Manifestos are written alongside startling events that interrupt and redirect the flow of words. Events seize the Manifesto gang suddenly, without sense and order, as if the world was drunk or was nothing but folly, as if the world was a pair of poodles tugging at their leads … or two disapproving cyclists, reeling before us like two persuasive and yet contradictory arguments. Poodles and cyclists hate Manifestos: “What a bore!” they say, “Fuck that!” And so the Manifesto gangs dig holes in the cycle lanes and they train poodles to hunt – bang! – and we all end up in a ditch.

Motherly ditch! Half full of muddy water! Industrial mud, country ditch! Each mouthful of poisonous slime recalls a different antagonism from a damaged world!

When the Manifesto gangs and Manifesto haters climb out of the shiny, stinking ditch, only then will they feel the red-hot iron of joy deliciously pierce their hearts.

Crowds of activists and academics gather in excited terror around the wreckage. Patient and meddlesome, they pull survivors from the ditch one by one. Each tells stories from the deep only to leap back in the ditch when they are reminded of how the world treats its combatants. Publications of all kinds issue from the muddy battle, leaving early drafts behind in the ditch like scales, along with the heavy body of common sense and its padding of comfort.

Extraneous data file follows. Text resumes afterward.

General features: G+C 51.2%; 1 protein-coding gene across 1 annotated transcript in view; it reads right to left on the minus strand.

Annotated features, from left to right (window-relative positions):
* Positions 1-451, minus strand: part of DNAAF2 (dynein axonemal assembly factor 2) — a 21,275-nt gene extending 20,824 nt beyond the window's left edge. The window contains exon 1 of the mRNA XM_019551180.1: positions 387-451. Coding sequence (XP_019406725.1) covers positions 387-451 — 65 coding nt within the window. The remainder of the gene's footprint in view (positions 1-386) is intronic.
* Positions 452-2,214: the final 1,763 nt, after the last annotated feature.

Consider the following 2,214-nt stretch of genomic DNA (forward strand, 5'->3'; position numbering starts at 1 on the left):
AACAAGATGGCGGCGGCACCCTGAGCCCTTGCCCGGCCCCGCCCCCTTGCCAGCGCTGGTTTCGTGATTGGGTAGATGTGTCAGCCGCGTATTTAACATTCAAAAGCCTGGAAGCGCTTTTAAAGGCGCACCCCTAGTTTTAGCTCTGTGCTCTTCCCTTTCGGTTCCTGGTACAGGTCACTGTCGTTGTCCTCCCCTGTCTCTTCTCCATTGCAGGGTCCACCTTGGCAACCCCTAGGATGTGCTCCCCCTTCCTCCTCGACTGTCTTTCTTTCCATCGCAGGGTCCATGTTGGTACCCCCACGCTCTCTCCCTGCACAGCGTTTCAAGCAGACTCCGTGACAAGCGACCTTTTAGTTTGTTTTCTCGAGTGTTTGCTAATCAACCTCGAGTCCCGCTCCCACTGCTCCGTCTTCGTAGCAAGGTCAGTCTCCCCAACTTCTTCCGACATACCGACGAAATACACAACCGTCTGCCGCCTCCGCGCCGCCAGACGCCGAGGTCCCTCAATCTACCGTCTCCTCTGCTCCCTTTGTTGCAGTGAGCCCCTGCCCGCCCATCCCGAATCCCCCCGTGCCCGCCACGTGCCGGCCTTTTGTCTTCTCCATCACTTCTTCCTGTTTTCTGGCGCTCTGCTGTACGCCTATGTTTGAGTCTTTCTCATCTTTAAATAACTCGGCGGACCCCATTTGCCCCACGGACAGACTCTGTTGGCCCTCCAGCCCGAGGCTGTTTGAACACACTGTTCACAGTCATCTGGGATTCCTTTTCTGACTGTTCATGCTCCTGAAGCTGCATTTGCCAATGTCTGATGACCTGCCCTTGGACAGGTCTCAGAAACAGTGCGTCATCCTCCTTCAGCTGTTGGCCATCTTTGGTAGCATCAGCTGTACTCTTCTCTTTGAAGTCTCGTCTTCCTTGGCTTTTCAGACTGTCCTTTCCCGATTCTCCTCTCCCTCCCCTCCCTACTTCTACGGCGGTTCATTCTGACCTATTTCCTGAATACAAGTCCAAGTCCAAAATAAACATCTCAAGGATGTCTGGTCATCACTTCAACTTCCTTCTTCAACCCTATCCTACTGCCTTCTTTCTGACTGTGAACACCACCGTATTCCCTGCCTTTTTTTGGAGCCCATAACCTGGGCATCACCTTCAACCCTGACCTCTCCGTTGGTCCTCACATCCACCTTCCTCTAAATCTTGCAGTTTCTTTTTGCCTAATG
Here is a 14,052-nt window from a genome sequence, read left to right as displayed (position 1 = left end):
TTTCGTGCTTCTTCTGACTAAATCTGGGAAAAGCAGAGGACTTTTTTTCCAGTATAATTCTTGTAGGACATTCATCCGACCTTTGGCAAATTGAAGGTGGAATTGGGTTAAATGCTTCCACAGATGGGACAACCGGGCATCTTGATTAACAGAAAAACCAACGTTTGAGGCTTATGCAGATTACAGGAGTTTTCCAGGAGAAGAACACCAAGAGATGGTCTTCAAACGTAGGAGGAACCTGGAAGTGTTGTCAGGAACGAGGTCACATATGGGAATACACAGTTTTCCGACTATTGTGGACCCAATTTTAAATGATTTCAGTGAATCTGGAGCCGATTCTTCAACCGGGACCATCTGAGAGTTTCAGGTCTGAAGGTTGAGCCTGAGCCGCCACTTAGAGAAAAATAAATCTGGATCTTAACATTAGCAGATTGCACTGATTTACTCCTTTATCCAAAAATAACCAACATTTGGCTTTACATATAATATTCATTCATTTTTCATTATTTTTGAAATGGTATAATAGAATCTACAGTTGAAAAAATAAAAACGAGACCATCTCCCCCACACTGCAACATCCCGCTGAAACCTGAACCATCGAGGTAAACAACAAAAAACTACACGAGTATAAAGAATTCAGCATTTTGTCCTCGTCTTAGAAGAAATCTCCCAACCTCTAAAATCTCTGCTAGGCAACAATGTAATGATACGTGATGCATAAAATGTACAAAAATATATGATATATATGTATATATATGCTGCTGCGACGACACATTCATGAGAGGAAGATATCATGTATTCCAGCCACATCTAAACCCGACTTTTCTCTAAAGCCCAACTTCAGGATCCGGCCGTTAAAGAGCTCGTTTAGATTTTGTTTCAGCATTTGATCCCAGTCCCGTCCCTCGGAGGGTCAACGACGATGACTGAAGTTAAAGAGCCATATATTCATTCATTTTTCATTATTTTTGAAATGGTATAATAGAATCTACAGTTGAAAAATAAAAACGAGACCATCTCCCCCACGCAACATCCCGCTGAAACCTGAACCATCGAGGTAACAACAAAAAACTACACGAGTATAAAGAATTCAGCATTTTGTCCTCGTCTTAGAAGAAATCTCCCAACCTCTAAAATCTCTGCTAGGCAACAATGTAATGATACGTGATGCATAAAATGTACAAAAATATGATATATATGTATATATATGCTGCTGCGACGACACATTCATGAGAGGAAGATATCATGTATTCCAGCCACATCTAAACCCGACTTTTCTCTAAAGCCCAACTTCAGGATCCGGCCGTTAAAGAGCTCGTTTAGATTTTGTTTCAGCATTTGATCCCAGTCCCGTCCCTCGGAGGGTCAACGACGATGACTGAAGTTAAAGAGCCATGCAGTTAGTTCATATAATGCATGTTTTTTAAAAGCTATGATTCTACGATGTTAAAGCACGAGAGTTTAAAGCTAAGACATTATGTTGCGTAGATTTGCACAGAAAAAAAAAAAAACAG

Crowds often think the battle is finally dead, but it is brought back to life time and again, sometimes with a single slogan, a pamphlet or a full campaign – in other words, a shark’s tooth. The fight resumes, revived, running full speech ahead. These are the conditions under which we publish our views: faces hidden by factory slime, wrestled by the dross of humanity, carrying crushed arms in makeshift slings, deafened by the complaints of prudent academics and distressed activists. Thus we dictated our demands to all the Manifesto readers left on Earth:

1. No more neutrality! No more special cases! No more culture of the gods! All art must take sides!

2. No more false universalism! No more minority culture for the masses! No more diluted art on the high street! Art for all means art by all! Art for all means art riddled with the same differences and divisions as the world can bear!

3. No more ambiguity! No more irony! No more pussy-footing-around! Artists, it is time to say something and stand by what you say!

4. Down with art’s shopkeepers! Down with luxury trading! Down with giving-the-collectors-what-they-want! The private sector is about freedom and diversity, not anxiety and uniformity. Sell, by all means, but for fuck’s sake, sell SOMETHING!

5. Down with the art police! Down with the protectors of the common good! Down with the experts and officials who keep the art world shipshape! There are no experts on happiness! There are no experts on liberation! There are no experts on art!